NEW WEB ADDRESS- The 2003 annual wolf report is at
http://westerngraywolf.fws.gov/ . It has maps of wolf pack
locations and home ranges, tables of wolf numbers and depredations,
litigation and funding issues, and summaries of scientific studies.
Kent Laudon and Carolyn Sime [MT FWP] conducted 2 monitoring flights on
10/28 and 11/1 for packs in NW MT. Hog Heaven, Fish Trap, Wolf Prairie,
Murphy Lake, Candy Mountain, Lazy Creek, Whitefish, Kintla, and Ninemile
packs were located and found within their normal home ranges. Fish Creek,
Kootenai, and Wigwam were not located. Red Shale and Great Bear were not
searched for due to weather.
On Oct 29th, a coyote trapper in the Ninemile Valley in MT,
incidentally caught a 60lb. black male pup in a #3 coyote trap. The
trapper called WS and they collared and released the wolf on site. It was
in good shape. The trapper and his wife assisted WS to collar and release
it safely. We mailed the trapper our latest annual report and a note
personally thanking him. Both the experimental population rules and 4(d)
threatened rules accommodate the take of wolves during otherwise legal
activities- if the take was truly accidental and reasonable precautions
were taken to avoid taking wolves. We have now had over one half dozen
wolves that were successfully radio-collared and released unharmed after
being incidentally captured by coyote trappers, who quickly reported the
captures. Radioing this pup allowed us to re-establish radio contact with
the Ninemile pack. A big thanks to the trapper and WS.
On Monday the 1st, Ross and Asher set traps for Mill creek
to collar and release on sight to improve monitoring. This pack has been
involved in livestock depredations this year but all control have been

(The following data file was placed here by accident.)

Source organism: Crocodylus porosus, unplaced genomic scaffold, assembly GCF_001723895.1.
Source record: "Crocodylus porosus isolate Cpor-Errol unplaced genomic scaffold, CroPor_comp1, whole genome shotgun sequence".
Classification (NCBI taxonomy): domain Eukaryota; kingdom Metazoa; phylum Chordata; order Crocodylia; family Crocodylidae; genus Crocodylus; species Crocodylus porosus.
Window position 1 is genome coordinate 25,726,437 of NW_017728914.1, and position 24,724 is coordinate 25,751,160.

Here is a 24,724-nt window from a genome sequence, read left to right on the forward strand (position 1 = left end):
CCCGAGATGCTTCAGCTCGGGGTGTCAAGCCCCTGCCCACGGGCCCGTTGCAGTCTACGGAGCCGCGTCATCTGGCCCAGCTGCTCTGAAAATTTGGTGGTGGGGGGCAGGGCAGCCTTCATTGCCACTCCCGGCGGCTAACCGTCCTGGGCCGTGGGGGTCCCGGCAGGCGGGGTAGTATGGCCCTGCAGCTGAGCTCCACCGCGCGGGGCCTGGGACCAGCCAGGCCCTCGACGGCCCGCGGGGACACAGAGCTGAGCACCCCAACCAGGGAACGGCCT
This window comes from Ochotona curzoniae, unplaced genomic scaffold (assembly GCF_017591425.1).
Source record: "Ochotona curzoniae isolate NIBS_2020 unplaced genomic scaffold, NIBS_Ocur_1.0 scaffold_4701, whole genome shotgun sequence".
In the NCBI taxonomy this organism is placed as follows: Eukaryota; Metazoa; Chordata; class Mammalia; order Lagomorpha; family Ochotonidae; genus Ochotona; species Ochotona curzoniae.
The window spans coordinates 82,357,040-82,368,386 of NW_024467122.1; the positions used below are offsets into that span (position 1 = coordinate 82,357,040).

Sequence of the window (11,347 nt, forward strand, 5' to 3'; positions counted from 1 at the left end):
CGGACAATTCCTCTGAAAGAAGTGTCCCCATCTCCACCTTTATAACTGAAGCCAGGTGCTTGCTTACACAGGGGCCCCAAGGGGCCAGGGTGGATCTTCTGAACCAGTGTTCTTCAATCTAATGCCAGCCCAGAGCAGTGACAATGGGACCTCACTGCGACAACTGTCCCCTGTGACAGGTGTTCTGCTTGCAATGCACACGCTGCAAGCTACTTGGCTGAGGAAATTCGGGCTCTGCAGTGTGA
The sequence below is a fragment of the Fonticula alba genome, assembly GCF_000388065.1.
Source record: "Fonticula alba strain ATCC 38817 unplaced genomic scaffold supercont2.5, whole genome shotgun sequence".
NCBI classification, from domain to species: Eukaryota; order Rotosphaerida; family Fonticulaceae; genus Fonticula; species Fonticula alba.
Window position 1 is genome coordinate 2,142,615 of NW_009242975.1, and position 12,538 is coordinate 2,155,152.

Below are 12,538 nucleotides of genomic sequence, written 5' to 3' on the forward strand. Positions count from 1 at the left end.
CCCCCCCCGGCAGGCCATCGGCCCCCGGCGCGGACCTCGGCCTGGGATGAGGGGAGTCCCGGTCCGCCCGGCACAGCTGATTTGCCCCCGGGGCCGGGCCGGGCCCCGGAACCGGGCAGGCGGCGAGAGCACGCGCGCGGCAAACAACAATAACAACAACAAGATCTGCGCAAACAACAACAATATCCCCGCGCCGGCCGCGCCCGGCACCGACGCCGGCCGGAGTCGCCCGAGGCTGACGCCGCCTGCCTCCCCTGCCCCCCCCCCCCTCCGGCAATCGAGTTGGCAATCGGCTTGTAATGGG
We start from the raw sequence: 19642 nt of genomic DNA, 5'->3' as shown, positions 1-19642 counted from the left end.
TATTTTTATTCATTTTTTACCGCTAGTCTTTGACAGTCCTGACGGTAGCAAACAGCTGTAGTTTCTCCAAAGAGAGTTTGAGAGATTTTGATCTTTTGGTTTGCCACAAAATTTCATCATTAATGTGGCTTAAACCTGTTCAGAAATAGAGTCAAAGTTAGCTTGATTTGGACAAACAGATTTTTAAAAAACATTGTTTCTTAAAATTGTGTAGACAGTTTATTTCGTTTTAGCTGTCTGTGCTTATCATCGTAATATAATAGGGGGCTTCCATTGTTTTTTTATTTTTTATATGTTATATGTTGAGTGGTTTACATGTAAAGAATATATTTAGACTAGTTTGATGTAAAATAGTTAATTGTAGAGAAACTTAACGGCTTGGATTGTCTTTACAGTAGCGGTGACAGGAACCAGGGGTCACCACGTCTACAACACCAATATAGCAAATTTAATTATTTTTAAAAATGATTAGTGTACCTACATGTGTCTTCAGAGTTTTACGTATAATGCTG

completed unless other depredations are confirmed.
On the 4th a monitoring flight out of McCall, ID detected
two more wolf frequencies (B127-M and B211-M) on mortality mode. B127-M is
believed to be a lone animal, whereas B211-M is the alpha male of the
Partridge Ck. pack. These are the 4th and 5th radio-collared wolves to go
into mortality mode since the rifle hunting seasons began in ID; in
addition an uncollared wolf was found dead recently. USFWS, in conjunction
with the Idaho Department of Fish and Game when applicable, is
investigating all of these mortality signals.
With the recent snowfall several visuals were obtained during the
aerial monitoring of Idaho wolf packs. Fifteen gray wolves were seen in
the Florence pack (ground work had indicated 11-14); 6-7 black wolves with
the O'Hara Point pack (6-7 based on ground work), and 10 grays for
Magruder (field investigations had indicated 8-9). These limited
observations suggest that the observations obtained during the
spring/summer field season appear reasonably accurate. Jason Husseman
[IDFG] conducted flights in the Salmon region and observed the following:
Jureano-found just above Salmon, got visual of min. of 6, and more likely